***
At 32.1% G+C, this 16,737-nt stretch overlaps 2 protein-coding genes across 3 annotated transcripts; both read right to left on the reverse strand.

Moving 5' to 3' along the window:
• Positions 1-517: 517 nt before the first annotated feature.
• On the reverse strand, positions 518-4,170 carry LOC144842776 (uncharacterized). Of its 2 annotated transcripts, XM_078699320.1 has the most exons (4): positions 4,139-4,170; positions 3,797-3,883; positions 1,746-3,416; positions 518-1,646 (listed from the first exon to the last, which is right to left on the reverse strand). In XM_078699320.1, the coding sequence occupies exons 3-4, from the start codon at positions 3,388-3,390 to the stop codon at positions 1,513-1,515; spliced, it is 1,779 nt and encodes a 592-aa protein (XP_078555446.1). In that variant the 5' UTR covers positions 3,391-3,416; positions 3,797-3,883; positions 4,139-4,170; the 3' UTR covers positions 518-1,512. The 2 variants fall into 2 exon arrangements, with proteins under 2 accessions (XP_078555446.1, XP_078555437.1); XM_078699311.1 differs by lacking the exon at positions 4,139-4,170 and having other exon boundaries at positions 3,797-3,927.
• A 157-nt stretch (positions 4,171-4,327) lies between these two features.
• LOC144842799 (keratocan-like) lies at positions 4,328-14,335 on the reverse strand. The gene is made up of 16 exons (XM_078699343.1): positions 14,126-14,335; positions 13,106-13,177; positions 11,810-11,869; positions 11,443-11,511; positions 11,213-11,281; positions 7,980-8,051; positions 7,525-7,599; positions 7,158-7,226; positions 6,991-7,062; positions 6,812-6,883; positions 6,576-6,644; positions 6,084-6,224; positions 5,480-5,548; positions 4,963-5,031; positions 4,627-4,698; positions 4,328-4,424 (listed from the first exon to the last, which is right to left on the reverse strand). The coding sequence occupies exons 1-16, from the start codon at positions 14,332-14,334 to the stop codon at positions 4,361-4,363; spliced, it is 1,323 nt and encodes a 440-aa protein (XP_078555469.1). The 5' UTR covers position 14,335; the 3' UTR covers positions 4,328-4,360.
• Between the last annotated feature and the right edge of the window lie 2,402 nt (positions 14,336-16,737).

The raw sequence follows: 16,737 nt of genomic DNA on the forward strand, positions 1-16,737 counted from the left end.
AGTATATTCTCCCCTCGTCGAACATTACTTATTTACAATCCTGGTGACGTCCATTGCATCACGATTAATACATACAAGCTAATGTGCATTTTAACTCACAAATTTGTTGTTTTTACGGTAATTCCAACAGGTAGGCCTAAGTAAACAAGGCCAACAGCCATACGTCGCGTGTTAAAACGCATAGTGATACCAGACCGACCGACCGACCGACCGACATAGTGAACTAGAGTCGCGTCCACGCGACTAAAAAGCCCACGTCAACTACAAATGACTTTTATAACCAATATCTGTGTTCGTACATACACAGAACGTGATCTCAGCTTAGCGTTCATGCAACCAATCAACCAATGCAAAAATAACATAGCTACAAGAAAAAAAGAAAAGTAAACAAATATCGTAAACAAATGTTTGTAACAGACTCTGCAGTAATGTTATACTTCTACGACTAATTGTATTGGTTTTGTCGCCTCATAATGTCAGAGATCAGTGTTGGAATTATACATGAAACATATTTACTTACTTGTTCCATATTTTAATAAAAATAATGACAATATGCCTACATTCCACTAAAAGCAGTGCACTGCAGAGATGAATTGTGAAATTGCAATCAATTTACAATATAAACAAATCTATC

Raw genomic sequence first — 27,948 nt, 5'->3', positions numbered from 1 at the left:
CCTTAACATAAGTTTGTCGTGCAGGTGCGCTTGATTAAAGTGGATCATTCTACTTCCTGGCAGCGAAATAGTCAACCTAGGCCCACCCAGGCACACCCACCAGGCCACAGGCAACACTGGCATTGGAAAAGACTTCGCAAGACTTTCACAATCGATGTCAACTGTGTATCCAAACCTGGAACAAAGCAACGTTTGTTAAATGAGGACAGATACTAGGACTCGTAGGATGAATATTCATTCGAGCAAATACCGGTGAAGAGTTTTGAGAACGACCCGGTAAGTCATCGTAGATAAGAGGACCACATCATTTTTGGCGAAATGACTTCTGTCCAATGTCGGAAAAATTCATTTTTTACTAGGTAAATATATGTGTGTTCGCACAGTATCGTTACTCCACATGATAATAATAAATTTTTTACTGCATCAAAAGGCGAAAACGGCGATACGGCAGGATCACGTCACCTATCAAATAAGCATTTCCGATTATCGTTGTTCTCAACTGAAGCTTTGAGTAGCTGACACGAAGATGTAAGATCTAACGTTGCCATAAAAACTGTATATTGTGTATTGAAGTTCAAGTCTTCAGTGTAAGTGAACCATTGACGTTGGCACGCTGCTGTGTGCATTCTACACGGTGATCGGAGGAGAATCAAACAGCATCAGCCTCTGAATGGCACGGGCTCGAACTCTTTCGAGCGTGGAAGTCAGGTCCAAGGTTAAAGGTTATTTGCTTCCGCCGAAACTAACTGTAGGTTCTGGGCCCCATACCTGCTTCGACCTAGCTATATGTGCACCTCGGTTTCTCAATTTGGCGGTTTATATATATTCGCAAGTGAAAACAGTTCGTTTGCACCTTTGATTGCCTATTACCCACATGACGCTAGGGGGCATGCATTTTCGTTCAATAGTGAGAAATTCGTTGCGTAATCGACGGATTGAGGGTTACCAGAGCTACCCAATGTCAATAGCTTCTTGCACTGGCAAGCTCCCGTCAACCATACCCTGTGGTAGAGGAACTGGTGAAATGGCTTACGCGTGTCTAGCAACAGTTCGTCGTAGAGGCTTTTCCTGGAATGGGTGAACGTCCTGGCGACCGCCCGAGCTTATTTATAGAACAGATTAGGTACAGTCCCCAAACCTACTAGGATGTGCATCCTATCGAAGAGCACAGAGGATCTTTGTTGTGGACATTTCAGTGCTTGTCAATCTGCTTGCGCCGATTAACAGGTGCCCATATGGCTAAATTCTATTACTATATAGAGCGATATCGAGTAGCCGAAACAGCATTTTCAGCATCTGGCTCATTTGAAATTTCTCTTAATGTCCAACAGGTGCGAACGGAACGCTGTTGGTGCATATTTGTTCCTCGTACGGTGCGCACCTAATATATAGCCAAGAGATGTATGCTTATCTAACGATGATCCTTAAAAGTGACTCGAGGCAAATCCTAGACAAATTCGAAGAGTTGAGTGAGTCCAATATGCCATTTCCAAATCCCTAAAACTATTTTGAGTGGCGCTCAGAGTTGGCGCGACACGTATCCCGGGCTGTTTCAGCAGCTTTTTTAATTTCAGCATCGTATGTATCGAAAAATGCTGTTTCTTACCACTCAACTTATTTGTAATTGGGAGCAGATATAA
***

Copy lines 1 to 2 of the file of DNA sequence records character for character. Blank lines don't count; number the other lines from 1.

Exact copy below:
At 32.1% G+C, this 16,737-nt stretch overlaps 2 protein-coding genes across 3 annotated transcripts; both read right to left on the reverse strand.

Moving 5' to 3' along the window: